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Lewis : plango

plango, plango, nxi, nctum, 3, v. a. from the root ΠΛΑΓ, πλήσσω ; cf. Lat. plāga, to strike, beat, esp. with a noise. In gen. (poet.; cf. plaudo): fluctus plangentes saxa, Lucr. 2, 1155; 6, 115: moribundo vertice terram, Ov. M. 12, 118: humum, id. H. 16, 334: quanto planguntur litora fluctu! id. ib. 19, 121: tympana palmis, Cat. 64, 261: nunc (Boreas) ipsas alis planget stridentibus Alpes, Sil. 1, 588.—Pass., of a bird when caught: plangitur, beats with its wings, Ov. M. 11, 75.

In partic., to beat the breast, head, etc., as a sign of grief (class.): qui multis inspectantibus caput feriebas, femina plangebas, Cic. aer. alien. Mil. Fragm. 2, 4 (t. 11, p. 32 B. and K.): laniataque pectora plangens, Ov. M. 6, 248: femur maerenti dextrā, id. ib. 11, 81: lacertos, id. ib. 9, 636: pectus, Petr. 111.—Pass. (= κόπτεσθαι ): scissaeque capillos Planguntur matres Calydonides Eveninae, beat themselves for agony, Ov. M. 8, 526.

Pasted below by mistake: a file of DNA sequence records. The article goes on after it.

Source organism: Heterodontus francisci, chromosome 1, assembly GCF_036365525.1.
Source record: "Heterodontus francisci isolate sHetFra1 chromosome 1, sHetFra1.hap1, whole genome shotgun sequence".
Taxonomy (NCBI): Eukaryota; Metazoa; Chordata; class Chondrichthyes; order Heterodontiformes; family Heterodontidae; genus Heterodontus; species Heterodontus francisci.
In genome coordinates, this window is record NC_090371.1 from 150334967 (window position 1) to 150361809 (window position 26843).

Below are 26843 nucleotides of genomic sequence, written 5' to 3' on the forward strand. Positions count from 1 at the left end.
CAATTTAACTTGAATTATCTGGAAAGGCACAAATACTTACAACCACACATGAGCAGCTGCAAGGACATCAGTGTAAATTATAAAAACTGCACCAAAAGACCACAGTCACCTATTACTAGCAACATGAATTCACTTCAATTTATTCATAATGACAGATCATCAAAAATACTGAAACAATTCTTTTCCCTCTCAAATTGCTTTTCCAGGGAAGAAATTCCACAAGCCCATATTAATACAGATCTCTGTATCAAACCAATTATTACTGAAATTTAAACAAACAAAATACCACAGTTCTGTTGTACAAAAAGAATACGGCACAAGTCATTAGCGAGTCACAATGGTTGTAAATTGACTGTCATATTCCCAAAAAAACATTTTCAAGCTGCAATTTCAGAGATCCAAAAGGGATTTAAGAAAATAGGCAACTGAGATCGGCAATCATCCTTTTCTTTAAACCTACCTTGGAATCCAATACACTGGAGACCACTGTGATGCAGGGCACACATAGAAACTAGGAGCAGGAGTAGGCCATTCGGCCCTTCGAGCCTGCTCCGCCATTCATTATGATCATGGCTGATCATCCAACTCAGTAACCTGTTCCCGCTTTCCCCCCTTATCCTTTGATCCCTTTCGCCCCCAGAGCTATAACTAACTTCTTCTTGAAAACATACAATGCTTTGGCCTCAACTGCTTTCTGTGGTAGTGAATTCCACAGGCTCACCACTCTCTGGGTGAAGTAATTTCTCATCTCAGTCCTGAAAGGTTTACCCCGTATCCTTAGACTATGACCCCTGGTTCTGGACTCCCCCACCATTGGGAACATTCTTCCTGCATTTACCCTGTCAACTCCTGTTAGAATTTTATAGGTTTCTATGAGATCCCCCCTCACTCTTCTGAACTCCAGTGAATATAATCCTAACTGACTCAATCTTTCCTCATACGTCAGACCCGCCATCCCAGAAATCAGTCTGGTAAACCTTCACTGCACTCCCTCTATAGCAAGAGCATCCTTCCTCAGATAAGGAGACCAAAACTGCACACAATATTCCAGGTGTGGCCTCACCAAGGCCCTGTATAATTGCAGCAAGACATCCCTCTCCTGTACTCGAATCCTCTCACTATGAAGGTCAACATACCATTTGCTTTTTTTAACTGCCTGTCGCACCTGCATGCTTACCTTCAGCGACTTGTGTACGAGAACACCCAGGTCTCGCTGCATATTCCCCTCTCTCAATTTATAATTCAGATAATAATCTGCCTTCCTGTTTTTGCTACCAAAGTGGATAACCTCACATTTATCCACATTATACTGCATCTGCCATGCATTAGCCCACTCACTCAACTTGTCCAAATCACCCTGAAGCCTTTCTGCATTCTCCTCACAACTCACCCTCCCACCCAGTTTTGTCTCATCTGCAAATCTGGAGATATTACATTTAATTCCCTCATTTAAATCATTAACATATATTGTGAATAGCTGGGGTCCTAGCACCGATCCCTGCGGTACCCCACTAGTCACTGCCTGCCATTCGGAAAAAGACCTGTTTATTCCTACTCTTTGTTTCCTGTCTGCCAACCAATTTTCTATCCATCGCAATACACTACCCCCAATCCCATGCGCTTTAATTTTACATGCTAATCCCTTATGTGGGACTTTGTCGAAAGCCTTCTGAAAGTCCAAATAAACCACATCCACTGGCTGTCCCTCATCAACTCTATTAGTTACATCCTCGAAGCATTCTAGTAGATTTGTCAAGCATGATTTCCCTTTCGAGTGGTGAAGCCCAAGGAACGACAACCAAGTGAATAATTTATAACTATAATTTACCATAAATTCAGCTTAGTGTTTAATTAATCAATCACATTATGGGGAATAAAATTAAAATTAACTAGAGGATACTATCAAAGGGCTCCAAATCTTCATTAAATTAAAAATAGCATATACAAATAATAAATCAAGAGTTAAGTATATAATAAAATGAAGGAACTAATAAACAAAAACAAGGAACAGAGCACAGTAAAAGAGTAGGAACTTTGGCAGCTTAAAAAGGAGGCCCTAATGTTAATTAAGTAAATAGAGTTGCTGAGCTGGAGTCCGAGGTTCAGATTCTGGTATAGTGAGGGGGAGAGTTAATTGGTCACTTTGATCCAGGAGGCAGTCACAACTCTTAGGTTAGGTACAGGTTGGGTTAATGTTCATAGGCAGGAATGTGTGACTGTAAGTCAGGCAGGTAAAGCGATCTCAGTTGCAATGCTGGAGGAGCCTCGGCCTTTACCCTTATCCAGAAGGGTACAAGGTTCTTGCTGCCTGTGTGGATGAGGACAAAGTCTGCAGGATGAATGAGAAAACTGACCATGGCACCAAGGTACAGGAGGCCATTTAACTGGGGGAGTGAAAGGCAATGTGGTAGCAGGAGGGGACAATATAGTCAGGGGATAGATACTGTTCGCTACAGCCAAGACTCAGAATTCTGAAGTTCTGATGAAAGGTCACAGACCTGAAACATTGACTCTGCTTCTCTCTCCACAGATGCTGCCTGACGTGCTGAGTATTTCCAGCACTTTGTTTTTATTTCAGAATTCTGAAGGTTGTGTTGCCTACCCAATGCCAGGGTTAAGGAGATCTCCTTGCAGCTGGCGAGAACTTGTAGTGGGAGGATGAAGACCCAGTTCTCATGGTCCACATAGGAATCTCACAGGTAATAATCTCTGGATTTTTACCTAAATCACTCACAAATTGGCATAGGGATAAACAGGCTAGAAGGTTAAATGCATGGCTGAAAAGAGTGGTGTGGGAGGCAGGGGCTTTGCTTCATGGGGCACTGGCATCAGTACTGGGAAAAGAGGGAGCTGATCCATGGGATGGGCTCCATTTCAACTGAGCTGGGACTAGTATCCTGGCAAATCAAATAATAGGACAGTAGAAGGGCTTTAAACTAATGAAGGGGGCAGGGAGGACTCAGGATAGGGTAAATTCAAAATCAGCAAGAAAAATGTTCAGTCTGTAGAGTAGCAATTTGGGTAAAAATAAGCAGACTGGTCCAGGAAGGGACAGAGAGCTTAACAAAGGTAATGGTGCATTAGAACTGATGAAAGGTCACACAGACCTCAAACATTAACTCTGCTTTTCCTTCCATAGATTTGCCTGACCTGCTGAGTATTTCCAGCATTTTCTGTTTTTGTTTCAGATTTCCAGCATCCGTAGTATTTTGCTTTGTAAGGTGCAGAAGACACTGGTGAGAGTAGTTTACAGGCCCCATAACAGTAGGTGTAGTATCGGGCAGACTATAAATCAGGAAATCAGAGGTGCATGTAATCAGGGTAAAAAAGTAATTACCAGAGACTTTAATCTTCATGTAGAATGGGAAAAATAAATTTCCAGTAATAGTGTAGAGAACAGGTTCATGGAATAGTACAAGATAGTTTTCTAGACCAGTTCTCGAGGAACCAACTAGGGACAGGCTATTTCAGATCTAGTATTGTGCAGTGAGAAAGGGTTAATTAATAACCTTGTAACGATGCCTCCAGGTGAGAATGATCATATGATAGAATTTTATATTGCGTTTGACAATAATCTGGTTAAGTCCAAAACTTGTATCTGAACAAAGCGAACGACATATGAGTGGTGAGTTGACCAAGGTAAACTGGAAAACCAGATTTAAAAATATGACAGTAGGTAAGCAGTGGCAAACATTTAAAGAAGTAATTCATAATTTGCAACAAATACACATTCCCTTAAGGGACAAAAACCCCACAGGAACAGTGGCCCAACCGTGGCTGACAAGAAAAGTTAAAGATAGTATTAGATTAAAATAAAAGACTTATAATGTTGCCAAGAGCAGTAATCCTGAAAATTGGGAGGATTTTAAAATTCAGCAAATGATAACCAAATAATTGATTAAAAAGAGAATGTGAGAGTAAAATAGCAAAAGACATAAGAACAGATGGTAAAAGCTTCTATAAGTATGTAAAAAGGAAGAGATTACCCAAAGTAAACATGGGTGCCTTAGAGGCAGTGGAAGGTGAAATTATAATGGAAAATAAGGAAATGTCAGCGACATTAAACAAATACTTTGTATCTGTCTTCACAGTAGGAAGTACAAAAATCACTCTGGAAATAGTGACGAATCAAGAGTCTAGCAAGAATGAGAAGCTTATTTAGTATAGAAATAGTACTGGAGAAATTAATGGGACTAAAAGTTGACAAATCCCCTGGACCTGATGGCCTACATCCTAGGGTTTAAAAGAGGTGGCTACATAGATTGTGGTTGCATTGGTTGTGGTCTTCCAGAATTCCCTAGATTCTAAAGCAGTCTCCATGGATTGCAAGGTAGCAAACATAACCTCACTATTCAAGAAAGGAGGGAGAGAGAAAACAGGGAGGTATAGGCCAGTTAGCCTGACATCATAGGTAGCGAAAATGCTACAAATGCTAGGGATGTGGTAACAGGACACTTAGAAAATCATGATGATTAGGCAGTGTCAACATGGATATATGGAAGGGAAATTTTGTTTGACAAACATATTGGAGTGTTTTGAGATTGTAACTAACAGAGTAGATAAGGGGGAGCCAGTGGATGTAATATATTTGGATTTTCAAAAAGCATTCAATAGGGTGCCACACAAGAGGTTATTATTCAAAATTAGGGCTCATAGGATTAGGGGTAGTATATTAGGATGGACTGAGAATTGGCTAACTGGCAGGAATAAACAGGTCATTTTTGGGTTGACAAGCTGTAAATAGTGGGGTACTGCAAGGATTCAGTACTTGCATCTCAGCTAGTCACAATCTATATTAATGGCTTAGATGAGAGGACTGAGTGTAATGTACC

Transf., to lament aloud, wring the hands; with aliquem or aliquid, to bewail a person or thing (poet. and in post-Aug. prose): planxere sorores Naïdes ... Planxere et Dryades: plangentibus absonat Echo, Ov. M. 3, 505: ab omni plangitur arce, Stat. Th. 11, 417: plangentia agmina, Verg. A. 11, 145: plangentium gemitus, Just. 19, 2 fin.: modo Sporum hortabatur ut lamentari ac plangere inciperet, Suet. Ner. 49; id. Oth. 8: plangentis populi derisor, Juv. 6, 534.—With an object: tendit palmas, ceu sit planctura relictam Andromedam, Caes. Germ. Arat. 198; Val. Fl. 3, 297: Memphiten bovem (i. e. Apim), Tib. 1, 8, 27 (7, 28): damna, Stat. Th. 11, 117: malum, Claud. Rapt. Pros. 3, 159; Vulg. Judic. 11, 37.—Pass.: virtutes quas neque lugeri neque plangi fas est, Tac. Agr. 46: majore tumultu Planguntur nummi quam funera, Juv. 13, 131.